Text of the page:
So the physiotherapy treatment including a home exercise program, involved chest physiotherapy to manage the suspected left lower lung pneumonia and manual therapy techniques to relief the muscle spasms. I also advised the parents on a referral to the Scoliosis Clinic at the Children’s Hospital for both boys to ensure that their spines are being monitored as the boys developed. I did not request for a further chest X-ray to confirm his pneumonia, as there had already been resistance from his GP to do so, and I felt that it was not necessary to subject him to more radiation from X-rays when he is receiving the appropriate treatment including antibiotics.

I reviewed Master J 6 days later and his parents were pleasantly surprised at his improvement. He was standing upright, and his scoliosis has disappeared! Master J was now producing more secretions when doing his chest physiotherapy exercises, which is expected as the pneumonia resolves. He no longer has chest pains and the muscle spasms resolved with treatment. He was sleeping better, so Master J was back to his own bright and bubbly self instead of being pale and lethargic. His parents will continue to carry out his chest physiotherapy exercises at home, as chest infections will take time to completely resolve, secretions to clear and lungs to fully re-inflate back to normal. His parents reported that they did end up going to 3 more different GPs before they finally convinced one to give Master J a chest X-ray, which did end up confirming the diagnosis of left lower lung pneumonia.

I am very pleased that Master J made a brilliant and quick recovery within a week, and it emphasizes the importance of making the right diagnosis. It is often difficult for GPs to make that determination of how well your child is, because children can often be “ not well, but not sick enough” and understandably medical staff do not want to expose children to unnecessary radiation with investigations or over-prescribe antibiotics unnecessarily causing decreased immunity and superbugs. As parents this can become a tricky situation, where you feel strongly that your child is requiring more intervention as they are obviously not right to you, while wondering if you are perhaps imagining things and becoming paranoid. There is no easy recipe, but the key is to be able have open and clear communications with your medical professionals. However, if you continue to feel that you cannot seem to get satisfactory results, sometimes you just need a different health professional to give a different perspective on your child.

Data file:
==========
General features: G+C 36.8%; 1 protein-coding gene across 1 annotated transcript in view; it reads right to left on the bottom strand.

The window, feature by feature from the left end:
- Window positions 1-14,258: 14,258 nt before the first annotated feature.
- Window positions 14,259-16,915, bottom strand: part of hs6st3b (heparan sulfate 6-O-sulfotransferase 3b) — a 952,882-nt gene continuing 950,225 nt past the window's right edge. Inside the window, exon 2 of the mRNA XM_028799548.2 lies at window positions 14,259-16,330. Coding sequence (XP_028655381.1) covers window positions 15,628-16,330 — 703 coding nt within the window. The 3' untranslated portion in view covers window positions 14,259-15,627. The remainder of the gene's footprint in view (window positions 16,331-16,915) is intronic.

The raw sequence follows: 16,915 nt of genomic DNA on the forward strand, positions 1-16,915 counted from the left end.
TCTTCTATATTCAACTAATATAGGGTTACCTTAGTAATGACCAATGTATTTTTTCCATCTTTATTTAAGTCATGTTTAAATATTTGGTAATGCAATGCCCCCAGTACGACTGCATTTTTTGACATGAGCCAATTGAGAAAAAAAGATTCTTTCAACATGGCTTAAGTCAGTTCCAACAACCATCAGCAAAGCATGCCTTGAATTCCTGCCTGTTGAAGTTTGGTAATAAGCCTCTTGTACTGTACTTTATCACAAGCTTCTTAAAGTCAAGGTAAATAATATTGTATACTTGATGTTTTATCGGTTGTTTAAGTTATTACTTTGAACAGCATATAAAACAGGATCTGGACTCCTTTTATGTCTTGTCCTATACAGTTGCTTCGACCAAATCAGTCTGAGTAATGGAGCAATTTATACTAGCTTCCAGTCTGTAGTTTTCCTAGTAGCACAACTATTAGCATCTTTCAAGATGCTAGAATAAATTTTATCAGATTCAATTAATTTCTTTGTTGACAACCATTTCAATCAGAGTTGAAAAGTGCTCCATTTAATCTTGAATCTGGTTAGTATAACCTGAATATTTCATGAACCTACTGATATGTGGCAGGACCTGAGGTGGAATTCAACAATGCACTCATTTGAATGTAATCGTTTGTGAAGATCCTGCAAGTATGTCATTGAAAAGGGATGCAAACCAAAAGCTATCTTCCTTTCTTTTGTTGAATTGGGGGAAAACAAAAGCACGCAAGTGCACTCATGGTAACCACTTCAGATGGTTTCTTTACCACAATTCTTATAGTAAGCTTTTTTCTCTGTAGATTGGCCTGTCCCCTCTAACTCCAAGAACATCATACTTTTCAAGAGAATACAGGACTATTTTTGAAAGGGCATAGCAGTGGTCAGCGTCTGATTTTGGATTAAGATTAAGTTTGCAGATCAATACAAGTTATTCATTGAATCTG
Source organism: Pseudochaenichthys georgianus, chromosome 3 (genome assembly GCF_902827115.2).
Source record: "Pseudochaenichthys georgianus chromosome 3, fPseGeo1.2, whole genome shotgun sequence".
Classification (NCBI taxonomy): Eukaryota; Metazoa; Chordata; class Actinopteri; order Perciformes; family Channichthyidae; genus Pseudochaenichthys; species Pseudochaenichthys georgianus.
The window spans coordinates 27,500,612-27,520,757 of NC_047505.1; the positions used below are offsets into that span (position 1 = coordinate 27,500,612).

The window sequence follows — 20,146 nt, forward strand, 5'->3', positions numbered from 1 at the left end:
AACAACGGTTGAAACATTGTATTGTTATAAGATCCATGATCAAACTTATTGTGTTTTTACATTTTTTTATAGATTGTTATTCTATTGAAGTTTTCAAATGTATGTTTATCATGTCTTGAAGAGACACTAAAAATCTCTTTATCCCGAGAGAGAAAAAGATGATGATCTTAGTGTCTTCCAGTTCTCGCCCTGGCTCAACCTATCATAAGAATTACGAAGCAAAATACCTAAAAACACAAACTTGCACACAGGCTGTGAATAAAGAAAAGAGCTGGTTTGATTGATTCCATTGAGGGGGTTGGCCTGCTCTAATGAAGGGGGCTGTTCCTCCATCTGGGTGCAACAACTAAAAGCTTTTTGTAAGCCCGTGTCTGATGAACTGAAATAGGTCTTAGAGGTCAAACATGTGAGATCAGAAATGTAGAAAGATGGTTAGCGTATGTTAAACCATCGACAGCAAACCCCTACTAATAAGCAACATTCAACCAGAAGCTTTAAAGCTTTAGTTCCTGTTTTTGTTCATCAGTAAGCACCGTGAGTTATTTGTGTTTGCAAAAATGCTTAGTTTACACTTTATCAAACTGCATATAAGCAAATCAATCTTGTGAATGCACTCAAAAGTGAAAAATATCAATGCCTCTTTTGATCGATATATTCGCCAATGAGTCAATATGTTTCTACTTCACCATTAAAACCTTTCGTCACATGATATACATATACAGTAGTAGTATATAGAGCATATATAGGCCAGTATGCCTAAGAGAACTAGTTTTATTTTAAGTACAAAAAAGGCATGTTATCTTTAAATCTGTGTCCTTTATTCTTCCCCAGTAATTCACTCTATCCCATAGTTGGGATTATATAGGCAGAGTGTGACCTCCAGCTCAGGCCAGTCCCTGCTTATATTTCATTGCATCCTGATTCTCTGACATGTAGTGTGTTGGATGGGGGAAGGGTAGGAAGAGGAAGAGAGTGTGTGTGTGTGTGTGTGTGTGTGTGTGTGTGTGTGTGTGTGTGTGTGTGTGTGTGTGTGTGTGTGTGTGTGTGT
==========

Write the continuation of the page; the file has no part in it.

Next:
If the story of Master J sounds familiar to you, and you are getting tired of your child being sick from constant coughs and colds, it may be that chest physiotherapy is the key to helping your child get better soon! Make an appointment with our clinic today and find out how our Paediatric Physiotherapist can help your child!